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Sunday, April 5, 2020
Marcela Valente interviews MARÍA PÍA MATTA, new president of AMARC
LA PLATA, Argentina, Nov 15 2010 (IPS) - Chilean journalist María Pía Matta, a feminist and staunch believer that communication is a universal right based on freedom of expression, is the new president of the World Association of Community Radio Broadcasters (AMARC).
The more than 5,000 community radio stations that belong to AMARC on every continent should have increasing legal recognition, “because they are a key tool for expanding democracy at the local and global levels,” she says in this interview with IPS.
Matta, a social activist and journalist who has been involved in alternative media from the start of her career, is head of La Morada, a Chilean NGO dedicated to improving the lives of low-income women.
La Morada founded in Chile Radio Tierra, the first feminist radio station in Latin America.
As vice president of AMARC, she was a prominent advocate of community radio in the region, where these alternative stations are growing and flourishing in a broader context of social and political reforms ushered in my left-leaning governments.
Her predecessor as head of AMARC is British journalist Steve Buckley.
Q: How would you describe the state of community radio today? A: I think there has been major progress in the world in terms of comprehension of what community radio stations are and or their link to a better quality of life. Sometimes people think that the issues focused on by community broadcasters have to do with the people who work in them, but they actually have a lot to do with the common good.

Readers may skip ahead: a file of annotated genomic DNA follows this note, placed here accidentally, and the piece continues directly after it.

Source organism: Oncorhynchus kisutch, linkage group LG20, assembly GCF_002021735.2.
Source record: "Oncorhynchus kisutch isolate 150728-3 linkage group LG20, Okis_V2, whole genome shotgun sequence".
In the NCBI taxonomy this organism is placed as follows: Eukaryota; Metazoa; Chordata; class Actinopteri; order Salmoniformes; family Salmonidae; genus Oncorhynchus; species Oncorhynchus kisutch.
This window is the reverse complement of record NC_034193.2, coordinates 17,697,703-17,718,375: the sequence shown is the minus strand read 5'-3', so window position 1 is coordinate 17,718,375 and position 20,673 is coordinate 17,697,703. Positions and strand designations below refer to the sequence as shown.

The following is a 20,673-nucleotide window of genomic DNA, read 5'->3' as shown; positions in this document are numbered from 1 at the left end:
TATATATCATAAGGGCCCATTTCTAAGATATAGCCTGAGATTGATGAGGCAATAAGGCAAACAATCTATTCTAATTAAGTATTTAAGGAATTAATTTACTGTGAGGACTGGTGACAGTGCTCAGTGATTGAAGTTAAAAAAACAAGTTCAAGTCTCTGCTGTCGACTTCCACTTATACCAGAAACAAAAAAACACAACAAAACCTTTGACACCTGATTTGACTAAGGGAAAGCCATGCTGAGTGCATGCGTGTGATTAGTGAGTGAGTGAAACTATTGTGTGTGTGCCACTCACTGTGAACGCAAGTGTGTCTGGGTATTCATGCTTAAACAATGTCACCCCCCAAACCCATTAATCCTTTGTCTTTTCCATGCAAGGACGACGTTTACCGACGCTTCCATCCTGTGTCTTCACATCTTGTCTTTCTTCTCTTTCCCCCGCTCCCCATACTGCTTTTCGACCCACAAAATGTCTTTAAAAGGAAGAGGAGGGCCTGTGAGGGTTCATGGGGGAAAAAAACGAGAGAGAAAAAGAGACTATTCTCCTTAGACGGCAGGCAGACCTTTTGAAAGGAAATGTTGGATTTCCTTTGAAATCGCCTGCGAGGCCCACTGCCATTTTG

The old concept of communication as a transmitter and a receptor was based on an individual right, and community stations are a route towards better democracy, which includes everyone.
Q: Has the phenomenon expanded, or simply gained in visibility? A: It has definitely grown. In Nepal, India, Nigeria; in Bangladesh, in Africa, enormous growth in Asia, in Latin America. Many are examples, for their sustainability, their relationship with civil society.
The reporting that these stations do is different from classical journalism. It’s a learning process that has to be experienced, and the ones that make it are a model for others.
Q: What are the main challenges you will face at the head of AMARC? A: To have an international leadership that incorporates all of the regions. And to give a strong boost to the participation of women in community radio stations, in their management and leadership, and also in AMARC at a regional and global level.
Another of the goals will be to rescue indigenous languages. As part of our fight for freedom of speech and the right to communication, we have to vindicate the right to linguistic diversity, which is an issue that cuts across all regions.
Also, to do a better job with the news angle. AMARC has more than 5,000 member stations, and many of them are sources of news about their communities, an element that the big media lack today.